As IT advances at a rapid clip, the original focus has largely been on process automation--i.e. capturing and managing transactions. As the amount of transactional data collected within enterprises continues to rise, the number of places and ways it is stored has also grown proportionately. This has led to a syndrome commonly called "application silos", where the deployment of multiple IT systems--such as enterprise resource planning (ERP), customer relationship management (CRM), data warehouses, customer portals and content management systems--are giving business users incomplete and inconsistent pictures of corporate information.

For someone obsessed with revenue growth and cost containment, the replication of data in various silos causes unaffordable problems. To provide an example, think about Credit Agricole, a company that manually processed all of its security events and alerts from various firewalls, routers, system scanners, databases, anti-virus software, network logon failures and so on. The enterprise saw approximately 450,000 alerts a day. Consider the amount of staff time and workload required to deal with this many alerts. Using an integration tool, the company centralized all of its various log events into a single reporting environment, and by eliminating duplication, brought its actionable events down to 30 a day.

Consider Credit Agricole's problem as lightweight compared to customer data, inventory analysis or simple record access from user account management. In a survey on Wall Street, analysts discovered that on average 60% of all user accounts were orphaned. That means the employees no longer worked at the company.

Also think about all the directories companies have in application silos, such as human resources, e-mail directories, insurance and retirement accounts, security applications, customer relationship management tools, accounts payable and receivable and so on. Using open source tools on Linux, system administrators can reconcile those records and virtualize them. Data can be verified, duplication eliminated and user privileges assigned through automation.

Linux allows businesses the ability to simplify their infrastructures and their management, provide business continuity and durability of data while managing it through its life cycle. Linux provides high availability and self-healing grid computing and the ability to virtualize silos into a single managed environment. The majority of major solution providers for grids, storage area networks, Web services, federated identity management and the like run on Linux. Of all the major providers, IBM appears to lead the industry with its early recognition of this fact, which the company chairman calls On-Demand Business.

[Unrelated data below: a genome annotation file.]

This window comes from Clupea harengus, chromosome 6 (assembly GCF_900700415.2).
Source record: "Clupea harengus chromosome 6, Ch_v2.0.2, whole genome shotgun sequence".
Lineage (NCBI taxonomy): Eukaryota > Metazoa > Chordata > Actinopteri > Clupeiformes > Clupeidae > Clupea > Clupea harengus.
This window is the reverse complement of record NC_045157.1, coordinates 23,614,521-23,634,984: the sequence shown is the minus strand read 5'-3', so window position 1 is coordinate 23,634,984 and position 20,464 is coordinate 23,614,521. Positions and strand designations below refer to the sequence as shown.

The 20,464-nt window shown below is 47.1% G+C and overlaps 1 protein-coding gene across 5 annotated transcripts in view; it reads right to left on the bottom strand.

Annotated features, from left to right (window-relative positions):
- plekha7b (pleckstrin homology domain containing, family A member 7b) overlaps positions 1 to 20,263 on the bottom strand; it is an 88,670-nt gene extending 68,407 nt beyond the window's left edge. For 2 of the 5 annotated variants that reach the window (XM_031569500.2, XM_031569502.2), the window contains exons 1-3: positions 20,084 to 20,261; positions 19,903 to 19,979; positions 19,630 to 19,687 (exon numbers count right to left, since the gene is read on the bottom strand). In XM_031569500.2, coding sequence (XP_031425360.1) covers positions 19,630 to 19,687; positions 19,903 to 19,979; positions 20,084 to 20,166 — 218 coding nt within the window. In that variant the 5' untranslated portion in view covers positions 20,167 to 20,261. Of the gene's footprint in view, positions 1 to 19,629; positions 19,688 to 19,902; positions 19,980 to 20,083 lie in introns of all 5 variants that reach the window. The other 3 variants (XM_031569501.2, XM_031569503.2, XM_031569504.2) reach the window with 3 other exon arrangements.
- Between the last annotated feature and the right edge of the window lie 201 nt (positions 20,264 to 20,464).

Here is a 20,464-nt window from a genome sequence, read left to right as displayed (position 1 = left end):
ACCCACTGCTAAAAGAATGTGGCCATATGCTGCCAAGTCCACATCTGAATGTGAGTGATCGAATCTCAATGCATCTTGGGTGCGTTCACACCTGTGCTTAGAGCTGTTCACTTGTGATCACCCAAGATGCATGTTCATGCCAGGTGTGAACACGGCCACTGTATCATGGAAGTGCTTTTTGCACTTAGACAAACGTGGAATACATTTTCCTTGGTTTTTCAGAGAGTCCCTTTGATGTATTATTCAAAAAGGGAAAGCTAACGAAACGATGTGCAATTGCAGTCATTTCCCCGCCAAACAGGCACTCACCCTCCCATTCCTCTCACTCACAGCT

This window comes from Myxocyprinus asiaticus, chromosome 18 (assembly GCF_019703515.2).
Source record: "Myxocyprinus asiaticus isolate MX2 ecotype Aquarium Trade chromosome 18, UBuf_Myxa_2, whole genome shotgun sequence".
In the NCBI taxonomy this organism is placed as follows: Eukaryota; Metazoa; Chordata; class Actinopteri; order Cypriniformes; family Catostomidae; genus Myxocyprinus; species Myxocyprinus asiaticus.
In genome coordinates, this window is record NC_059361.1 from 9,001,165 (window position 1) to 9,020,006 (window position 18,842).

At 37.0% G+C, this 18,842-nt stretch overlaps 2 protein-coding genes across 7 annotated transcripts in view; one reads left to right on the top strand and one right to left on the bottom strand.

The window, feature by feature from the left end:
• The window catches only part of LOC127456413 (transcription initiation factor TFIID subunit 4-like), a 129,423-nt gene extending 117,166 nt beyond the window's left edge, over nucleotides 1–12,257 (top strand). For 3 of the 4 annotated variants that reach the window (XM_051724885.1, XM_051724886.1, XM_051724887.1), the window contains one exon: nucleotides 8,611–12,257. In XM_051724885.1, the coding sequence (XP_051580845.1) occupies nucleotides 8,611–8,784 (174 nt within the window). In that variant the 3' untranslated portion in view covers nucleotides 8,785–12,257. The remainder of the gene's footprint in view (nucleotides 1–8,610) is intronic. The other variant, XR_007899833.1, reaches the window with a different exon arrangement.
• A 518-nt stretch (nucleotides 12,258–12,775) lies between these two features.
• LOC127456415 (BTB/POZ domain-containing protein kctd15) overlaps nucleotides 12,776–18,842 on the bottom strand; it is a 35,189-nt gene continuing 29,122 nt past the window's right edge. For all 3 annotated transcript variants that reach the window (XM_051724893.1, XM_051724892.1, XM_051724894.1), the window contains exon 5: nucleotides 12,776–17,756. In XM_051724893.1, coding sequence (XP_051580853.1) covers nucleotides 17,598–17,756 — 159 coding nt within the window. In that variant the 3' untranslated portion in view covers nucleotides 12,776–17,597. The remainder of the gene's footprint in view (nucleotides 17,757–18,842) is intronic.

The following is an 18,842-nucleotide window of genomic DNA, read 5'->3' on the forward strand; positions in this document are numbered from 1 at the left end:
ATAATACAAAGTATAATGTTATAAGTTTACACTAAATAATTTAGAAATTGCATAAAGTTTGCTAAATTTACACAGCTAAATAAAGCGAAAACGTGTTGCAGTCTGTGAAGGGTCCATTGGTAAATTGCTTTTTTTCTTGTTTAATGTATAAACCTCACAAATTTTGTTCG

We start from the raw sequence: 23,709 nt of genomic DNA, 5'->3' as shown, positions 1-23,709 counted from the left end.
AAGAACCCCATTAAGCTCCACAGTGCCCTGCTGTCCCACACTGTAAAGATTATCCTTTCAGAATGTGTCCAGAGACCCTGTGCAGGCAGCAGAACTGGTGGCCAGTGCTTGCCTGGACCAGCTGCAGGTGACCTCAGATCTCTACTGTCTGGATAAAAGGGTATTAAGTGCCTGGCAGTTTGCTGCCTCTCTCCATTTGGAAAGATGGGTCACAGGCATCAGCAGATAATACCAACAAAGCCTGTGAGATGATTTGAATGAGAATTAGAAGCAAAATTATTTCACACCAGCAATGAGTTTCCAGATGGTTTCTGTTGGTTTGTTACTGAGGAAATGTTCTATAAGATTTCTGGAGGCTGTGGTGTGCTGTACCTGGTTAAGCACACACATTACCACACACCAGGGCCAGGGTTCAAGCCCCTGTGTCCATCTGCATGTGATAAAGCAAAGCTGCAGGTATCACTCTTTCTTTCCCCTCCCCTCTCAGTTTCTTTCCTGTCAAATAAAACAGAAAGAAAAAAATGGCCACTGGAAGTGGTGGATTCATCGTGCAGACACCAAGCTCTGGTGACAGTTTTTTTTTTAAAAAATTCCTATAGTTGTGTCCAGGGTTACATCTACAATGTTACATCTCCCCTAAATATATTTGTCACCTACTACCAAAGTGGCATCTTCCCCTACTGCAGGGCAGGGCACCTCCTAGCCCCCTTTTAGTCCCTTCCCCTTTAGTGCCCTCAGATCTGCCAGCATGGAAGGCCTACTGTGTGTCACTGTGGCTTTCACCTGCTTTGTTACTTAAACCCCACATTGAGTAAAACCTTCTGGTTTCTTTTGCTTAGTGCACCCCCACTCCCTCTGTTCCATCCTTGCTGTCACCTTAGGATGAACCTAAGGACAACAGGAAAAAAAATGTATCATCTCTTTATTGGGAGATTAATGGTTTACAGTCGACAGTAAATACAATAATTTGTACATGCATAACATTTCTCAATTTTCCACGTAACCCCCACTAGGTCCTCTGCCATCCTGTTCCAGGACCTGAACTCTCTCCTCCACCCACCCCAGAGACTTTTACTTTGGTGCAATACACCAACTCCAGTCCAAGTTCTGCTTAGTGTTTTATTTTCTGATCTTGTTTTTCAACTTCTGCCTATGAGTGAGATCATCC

Wake Up Call Being Heard

According to a seminar by IBM called "The Road to Resiliency", Yankee Group and Sunbelt Software surveys indicate that enterprises recognize the value proposition of Linux in increasing revenues and containing costs. The survey results indicate that:

  • 64% of customers plan to move a portion of their OSes to Linux

  • 25% plan to migrate from Windows to Linux

  • 21% plan to add Linux servers

  • 11% plan to replace Windows servers totally.

According to the same sources, enterprises see Linux as having advantages in:

  • Speed of development

  • Flexibility

  • Skills reuse

  • Speed of adjustment to changes

  • Freedom

  • Choice

In the same seminar, the presenters discussed a major customer that switched its primary mission-critical application to Linux from a proprietary system. The company, Cendant Travel Distribution Services, put its Fares application on Red Hat Enterprise Linux and IBM WebSphere using IBM xSeries and IBM BladeCenter servers. The move reduced expenditures by 90% while achieving 99.999% availability and handling 300-400 transactions per second.

During the presentation, IBM shared a quote from Robert Wiseman, CTO of Cendant Travel Distribution Services: "By standardizing the architecture, we have reusable components that allow us to rapidly develop and deploy new services and applications to meet our customer's needs to be competitive in the market place."

Some Final Thoughts on Vendor Lock-In

Every generation of information technologists seem to have "the answer" that will revolutionize the world. From my involvement in the industry and my studies and research, I would say the answer changes according to advances in the market, social and economic conditions and business success. Ultimately, no one has "the answer".

In the last five years, Linux has proven to have a worthy paradigm for collaboration and it makes effective use of the Internet. Using Web service technologies and open standards allows enterprises to respond to security threats while providing higher levels of customer satisfaction and containing costs. The opportunity to use Linux exists now. Take the decision to the executive suite and see if it makes sense for you.

Tom Adelstein is a Principal of Hiser + Adelstein, an open-source company headquartered in New York City. He's the co-author of the book Exploring the JDS Linux Desktop and author of an upcoming book on Linux system administration to be published by O'Reilly. Tom has been consulting and writing articles and books about Linux since early 1999.